To say that Italy is full of charming sites would be an understatement. From its chaotic capital to its off-the-beaten-path villages such as Orta San Giulio, this country nevers ceases to amaze travelers. If you’re planning a trip to Italy and looking for an authentic Italian experience, while not try out the country’s agriturismo options? Today’s guest contributor, Kris Bordessa, is telling us how to forgo the swanky hotels in favor of spending some time in family-run Italian farms at a farm stay in the Umbrian countryside.
During the planning stages of our trip to Italy, pondering the art scene in Florence and the architectural wonders of Rome left me both thrilled at the prospect of visiting these wondrous cities – and worried a bit about big city burnout. I’m a country girl at heart. While I find city noise, hustle, and bustle exciting for a short stint, dealing with crowds and traffic wears me out.
Turns out, Italy has a booming agriturismo movement, much to this country girl’s delight. All across the country farms and ranches are opening their doors to visitors, inviting them to spend time in the orchards and vineyards and barns that produce the food that’s so prevalent at fresh markets wherever we roam. Farming is a tough business, and hosting guests helps to regulate an income that’s largely dependent upon Mother Nature’s whims.
The Cimbolello Farmhouse in the Umbrian region is a far cry from the cobbled streets of Italy’s famous cities. Bouncing down the rutted driveway, we passed chickens scratching happily, olive orchards, vineyards, and what appeared to be a woodlot. Luisa and Francesco greeted us effusively, in spite of the fact that we’ve arrived during the afternoon siesta hours.
Our home base for the next five nights is a rustic one-bedroom apartment that Luisa tells us – contrary to what we might think – was built in this century. Hand-hewn beams, worn brick, and walls painted with a muted non-toxic milk paint make it an easy mistake to make.
As they walk us through the apartment, our hosts tell us that they’ll be harvesting grapes the following morning. I ask if they make red or white wine – both – and Francesco asks which I like. “Red,” I tell him, nodding. And thus I have ordered my first bottle of wine directly from the farm. He returns with a bottle of last year’s vintage (a crazy blend of grapes that California vintners would surely disapprove of) that is quite good.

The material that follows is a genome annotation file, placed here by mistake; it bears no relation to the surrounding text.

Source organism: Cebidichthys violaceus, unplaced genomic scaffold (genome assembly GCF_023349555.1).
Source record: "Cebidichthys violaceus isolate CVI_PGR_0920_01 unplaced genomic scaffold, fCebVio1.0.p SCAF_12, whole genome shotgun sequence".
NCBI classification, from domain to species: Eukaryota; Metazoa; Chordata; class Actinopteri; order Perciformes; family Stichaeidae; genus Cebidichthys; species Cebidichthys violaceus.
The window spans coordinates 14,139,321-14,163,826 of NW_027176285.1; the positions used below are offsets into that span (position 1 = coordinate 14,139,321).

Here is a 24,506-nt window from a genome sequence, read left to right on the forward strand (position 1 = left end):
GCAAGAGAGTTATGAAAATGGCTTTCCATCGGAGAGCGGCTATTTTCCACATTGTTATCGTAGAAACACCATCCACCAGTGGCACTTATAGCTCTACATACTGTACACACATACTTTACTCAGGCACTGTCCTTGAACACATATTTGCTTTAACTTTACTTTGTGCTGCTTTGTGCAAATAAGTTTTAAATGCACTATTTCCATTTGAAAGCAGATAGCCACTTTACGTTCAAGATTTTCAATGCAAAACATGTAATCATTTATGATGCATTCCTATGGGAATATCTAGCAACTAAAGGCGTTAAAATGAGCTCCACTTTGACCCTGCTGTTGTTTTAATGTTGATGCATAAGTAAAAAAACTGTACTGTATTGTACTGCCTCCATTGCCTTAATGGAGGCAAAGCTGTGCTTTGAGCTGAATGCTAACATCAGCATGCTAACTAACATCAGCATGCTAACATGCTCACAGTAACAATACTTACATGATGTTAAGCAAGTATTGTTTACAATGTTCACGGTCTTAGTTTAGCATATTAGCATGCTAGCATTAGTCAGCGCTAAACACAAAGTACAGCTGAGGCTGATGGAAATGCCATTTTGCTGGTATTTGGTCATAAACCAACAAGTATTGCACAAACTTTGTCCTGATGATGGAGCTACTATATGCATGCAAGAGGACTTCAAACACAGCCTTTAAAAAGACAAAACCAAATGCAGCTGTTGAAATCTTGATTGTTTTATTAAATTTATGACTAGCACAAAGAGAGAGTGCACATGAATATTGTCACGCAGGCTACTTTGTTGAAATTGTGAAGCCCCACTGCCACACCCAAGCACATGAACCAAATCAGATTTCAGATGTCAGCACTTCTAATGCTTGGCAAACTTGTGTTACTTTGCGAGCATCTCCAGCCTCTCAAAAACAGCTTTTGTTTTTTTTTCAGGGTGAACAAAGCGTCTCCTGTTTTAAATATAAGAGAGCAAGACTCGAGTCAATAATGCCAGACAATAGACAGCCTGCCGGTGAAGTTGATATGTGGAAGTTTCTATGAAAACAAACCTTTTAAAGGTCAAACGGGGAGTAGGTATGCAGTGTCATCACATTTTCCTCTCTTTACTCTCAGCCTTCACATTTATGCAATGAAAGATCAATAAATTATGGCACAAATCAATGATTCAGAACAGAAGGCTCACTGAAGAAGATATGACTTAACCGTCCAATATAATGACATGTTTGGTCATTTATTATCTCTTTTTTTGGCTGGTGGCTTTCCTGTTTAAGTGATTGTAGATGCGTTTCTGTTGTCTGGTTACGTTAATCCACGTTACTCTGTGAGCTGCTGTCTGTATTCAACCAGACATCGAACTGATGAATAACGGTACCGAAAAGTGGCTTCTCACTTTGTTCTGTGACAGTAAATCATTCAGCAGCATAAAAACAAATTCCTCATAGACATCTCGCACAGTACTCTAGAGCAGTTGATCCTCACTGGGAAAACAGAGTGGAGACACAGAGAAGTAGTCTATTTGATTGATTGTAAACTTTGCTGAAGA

Many farm stay lodgings make their products available for sale. Dive in and try something new!
Growing Their Own
We make an early morning trek into nearby Città della Pieve – a medieval town built almost entirely of brick – the next day for supplies and by the time we’ve returned, the small vineyard is stripped of fruit. We join Francesco and Luisa, along with their son and his girlfriend, as they de-stem the grapes and fill a giant vat with crushed grapes oozing their sweet juice.
While public transportation is a great option for getting around much of Italy, it’s not always convenient in the rural countryside. You’ll want to have a car to explore!
The farm produces food primarily for personal use and for sale to guests, so while it’s a small operation, it offers a great example for someone like me, who’s striving to produce much of our own food.
We strolled the garden, Luisa and I comparing notes about what we could grow in our respective gardens; she pointed out quince trees and let us try some amazing miniature plums and I rattled off the tropical fruits that we grow in Hawaii.
Remember to arrange for an international driver’s license when driving in Italy. The rental car companies might not ask for it, but a police officer will!
Relaxing at Cimbolello
My husband and I spent our days exploring the nearby countryside and our evenings sitting outside at a small table, sharing a bottle of wine and cheese, salami, and fresh bread. On our way out every morning, we stopped at the outdoor kitchen to see what was in the works. Let’s just say the work didn’t stop at the wine. One morning, Francesco and Luisa were bottling grape juice; another day, cooking quince to make quince/grape jam. And when they weren’t in the kitchen, they were feeding animals or up on rooftops or tending to any number of other farm chores that needed to be done.
Clearly, a farm stay in the Umbrian countryside isn’t the right option for everyone. For us, though, it was the perfect way to catch a glimpse into life in the Italian countryside and to meet some lovely people.